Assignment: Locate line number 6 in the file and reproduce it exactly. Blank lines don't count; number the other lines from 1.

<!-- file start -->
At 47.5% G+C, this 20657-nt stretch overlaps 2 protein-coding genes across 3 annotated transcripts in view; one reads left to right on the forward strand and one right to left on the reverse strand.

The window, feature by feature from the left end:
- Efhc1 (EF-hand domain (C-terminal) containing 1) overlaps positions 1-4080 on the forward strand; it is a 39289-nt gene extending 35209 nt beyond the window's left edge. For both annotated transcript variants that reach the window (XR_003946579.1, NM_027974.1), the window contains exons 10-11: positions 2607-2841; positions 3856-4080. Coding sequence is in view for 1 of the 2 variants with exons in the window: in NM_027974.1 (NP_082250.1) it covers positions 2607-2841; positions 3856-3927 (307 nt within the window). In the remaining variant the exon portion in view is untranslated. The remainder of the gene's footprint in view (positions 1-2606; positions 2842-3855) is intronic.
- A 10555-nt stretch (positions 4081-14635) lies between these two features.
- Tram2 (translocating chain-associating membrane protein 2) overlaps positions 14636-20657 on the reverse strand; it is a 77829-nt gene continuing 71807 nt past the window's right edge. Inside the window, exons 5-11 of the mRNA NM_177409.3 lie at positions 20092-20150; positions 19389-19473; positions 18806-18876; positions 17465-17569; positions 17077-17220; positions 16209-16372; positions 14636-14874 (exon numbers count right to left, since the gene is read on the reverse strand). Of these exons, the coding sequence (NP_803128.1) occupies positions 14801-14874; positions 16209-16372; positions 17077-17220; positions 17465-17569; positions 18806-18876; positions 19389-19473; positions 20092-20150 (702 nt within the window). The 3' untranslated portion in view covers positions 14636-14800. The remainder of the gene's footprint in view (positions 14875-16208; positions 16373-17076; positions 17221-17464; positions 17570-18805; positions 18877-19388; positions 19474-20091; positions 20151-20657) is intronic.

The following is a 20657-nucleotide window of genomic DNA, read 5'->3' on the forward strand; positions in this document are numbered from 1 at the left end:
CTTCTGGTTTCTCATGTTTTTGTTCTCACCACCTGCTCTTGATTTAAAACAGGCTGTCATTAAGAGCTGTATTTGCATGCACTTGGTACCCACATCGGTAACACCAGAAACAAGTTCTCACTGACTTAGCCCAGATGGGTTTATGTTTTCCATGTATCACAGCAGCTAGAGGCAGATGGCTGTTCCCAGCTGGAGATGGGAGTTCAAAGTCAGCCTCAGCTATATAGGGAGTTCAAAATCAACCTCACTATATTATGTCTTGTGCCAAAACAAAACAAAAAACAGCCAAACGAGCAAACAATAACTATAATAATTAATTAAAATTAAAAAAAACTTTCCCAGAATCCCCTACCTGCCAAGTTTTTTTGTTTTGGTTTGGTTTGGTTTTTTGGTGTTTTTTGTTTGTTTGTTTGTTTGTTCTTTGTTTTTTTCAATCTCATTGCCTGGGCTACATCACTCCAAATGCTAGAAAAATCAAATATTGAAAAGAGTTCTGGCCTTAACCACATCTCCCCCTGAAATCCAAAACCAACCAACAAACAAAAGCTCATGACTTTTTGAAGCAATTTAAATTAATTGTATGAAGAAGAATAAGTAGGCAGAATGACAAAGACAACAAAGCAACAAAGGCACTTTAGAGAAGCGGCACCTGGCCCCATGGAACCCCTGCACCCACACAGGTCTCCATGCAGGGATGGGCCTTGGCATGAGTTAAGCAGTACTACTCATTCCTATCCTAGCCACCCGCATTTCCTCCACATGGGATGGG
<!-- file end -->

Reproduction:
The following is a 20657-nucleotide window of genomic DNA, read 5'->3' on the forward strand; positions in this document are numbered from 1 at the left end: